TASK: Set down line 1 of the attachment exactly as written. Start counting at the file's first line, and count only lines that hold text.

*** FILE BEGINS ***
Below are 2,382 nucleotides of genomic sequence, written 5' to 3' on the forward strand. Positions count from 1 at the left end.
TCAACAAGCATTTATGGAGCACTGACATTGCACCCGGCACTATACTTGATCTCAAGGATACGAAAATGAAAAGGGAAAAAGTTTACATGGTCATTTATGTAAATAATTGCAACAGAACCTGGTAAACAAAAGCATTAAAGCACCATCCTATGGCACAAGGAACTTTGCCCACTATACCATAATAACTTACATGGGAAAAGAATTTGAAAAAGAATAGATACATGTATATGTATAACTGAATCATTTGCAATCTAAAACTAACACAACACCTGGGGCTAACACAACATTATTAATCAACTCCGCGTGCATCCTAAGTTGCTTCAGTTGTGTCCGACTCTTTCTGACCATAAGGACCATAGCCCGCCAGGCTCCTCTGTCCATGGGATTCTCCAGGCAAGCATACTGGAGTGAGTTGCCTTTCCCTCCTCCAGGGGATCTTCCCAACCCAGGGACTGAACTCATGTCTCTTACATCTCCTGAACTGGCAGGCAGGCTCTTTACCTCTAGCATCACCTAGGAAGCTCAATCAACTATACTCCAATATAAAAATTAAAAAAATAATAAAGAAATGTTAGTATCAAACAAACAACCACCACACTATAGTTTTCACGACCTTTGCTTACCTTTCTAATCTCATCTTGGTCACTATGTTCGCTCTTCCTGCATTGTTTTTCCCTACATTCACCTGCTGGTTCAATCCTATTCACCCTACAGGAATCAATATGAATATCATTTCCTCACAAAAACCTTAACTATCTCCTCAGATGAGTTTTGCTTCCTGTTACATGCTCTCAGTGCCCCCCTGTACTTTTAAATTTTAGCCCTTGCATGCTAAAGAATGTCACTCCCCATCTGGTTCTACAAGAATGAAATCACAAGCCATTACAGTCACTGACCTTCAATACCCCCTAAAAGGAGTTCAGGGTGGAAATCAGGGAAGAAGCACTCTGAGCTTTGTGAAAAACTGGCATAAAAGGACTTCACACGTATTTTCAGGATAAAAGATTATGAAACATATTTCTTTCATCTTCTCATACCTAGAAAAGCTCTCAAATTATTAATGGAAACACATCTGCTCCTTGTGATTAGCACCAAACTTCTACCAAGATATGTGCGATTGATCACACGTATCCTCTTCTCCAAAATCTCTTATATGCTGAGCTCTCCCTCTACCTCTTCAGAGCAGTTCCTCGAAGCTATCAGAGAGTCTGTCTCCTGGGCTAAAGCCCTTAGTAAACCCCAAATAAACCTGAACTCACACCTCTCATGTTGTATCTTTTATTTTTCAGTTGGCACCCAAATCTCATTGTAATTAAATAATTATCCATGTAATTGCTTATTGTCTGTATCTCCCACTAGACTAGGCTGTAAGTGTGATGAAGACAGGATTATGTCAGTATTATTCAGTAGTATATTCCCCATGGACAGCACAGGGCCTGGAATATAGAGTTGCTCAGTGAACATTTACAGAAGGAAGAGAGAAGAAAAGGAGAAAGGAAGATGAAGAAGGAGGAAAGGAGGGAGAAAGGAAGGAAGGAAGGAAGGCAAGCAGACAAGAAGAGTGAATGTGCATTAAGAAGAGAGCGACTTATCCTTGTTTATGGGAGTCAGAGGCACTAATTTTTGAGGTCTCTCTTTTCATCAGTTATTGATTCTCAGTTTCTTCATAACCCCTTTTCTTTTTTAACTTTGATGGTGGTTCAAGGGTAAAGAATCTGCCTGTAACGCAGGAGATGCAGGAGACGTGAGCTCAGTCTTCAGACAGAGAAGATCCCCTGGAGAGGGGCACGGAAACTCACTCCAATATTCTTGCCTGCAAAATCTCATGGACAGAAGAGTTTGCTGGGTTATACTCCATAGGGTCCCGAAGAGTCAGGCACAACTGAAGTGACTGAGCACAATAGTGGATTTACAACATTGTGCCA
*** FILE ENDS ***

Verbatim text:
Below are 2,382 nucleotides of genomic sequence, written 5' to 3' on the forward strand. Positions count from 1 at the left end.